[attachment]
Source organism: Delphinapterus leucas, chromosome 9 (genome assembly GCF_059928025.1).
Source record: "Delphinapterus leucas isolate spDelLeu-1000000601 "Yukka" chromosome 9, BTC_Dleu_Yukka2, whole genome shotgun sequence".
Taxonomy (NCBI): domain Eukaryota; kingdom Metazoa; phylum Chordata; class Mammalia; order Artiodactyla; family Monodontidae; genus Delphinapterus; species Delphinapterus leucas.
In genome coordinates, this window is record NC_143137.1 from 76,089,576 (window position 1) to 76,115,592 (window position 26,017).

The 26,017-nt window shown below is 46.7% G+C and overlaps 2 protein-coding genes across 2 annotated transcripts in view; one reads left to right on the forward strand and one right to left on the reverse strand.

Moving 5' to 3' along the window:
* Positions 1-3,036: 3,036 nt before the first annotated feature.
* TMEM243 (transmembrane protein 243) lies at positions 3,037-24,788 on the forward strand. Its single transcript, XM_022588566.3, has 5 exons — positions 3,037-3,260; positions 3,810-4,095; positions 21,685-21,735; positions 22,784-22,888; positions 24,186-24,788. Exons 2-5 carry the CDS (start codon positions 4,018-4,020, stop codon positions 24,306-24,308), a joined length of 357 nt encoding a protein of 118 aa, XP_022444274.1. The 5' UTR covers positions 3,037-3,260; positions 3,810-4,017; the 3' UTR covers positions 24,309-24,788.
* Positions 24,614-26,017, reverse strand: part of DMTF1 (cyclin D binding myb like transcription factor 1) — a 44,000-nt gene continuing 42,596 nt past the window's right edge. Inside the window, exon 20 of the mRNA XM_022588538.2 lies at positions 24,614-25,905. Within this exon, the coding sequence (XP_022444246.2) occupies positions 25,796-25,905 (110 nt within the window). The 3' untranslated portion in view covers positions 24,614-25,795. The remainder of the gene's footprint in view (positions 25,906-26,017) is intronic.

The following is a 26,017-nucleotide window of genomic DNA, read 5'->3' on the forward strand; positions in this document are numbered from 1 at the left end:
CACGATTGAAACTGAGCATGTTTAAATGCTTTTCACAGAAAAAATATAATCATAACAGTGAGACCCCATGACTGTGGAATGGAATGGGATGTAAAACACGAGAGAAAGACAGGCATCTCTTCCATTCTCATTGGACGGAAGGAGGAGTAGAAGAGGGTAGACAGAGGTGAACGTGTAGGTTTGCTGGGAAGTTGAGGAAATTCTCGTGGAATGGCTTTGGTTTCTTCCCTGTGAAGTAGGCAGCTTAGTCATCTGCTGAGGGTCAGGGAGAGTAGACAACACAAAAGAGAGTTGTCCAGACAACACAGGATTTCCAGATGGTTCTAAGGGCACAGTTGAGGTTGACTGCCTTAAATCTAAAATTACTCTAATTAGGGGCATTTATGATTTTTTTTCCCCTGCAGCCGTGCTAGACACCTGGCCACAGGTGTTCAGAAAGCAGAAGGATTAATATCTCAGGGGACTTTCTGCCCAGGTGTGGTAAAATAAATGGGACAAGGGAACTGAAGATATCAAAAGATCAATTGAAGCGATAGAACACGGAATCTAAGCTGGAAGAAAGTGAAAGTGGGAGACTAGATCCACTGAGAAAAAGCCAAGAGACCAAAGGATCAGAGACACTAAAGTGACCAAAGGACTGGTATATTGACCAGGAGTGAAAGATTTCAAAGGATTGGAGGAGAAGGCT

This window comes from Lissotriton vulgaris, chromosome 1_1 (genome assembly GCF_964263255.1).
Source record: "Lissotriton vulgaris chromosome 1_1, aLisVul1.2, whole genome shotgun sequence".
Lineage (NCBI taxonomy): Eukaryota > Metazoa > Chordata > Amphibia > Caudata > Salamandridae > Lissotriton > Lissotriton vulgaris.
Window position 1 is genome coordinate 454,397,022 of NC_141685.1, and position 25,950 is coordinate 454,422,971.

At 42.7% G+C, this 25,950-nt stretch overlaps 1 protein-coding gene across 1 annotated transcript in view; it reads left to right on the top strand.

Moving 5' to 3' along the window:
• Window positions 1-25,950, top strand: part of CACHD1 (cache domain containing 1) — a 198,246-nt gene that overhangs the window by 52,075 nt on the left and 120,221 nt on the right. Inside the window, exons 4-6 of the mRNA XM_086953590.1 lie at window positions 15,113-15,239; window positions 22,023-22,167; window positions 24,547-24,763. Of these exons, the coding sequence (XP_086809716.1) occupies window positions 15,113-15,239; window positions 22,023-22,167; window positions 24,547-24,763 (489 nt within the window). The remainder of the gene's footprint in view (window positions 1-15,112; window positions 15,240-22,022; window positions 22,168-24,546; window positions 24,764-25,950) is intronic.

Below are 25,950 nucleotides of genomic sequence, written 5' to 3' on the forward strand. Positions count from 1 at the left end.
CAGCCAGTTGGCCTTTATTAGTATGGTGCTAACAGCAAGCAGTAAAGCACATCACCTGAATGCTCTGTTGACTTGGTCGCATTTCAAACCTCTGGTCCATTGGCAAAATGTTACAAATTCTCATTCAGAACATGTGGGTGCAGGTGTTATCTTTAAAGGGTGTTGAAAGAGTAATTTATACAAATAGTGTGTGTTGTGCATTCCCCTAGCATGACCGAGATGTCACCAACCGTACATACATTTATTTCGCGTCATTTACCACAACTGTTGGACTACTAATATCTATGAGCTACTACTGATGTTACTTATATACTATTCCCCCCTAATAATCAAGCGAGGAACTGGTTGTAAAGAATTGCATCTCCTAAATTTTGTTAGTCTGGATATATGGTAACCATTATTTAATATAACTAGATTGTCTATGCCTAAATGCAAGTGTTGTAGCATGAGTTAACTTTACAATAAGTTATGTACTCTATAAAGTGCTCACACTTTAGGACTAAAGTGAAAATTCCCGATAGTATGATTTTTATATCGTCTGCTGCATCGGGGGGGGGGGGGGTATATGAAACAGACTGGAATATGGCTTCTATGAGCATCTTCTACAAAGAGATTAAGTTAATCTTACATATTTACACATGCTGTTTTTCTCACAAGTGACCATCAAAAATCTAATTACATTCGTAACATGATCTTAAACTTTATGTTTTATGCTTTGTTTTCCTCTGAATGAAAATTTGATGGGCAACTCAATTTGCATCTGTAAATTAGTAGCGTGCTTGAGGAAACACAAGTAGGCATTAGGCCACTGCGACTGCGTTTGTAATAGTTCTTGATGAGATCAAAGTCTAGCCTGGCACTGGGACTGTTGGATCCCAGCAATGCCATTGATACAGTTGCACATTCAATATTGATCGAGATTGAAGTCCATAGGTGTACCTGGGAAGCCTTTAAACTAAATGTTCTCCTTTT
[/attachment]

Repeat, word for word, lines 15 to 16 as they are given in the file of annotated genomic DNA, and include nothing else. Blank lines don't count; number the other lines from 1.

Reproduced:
Window position 1 is genome coordinate 454,397,022 of NC_141685.1, and position 25,950 is coordinate 454,422,971.

At 42.7% G+C, this 25,950-nt stretch overlaps 1 protein-coding gene across 1 annotated transcript in view; it reads left to right on the top strand.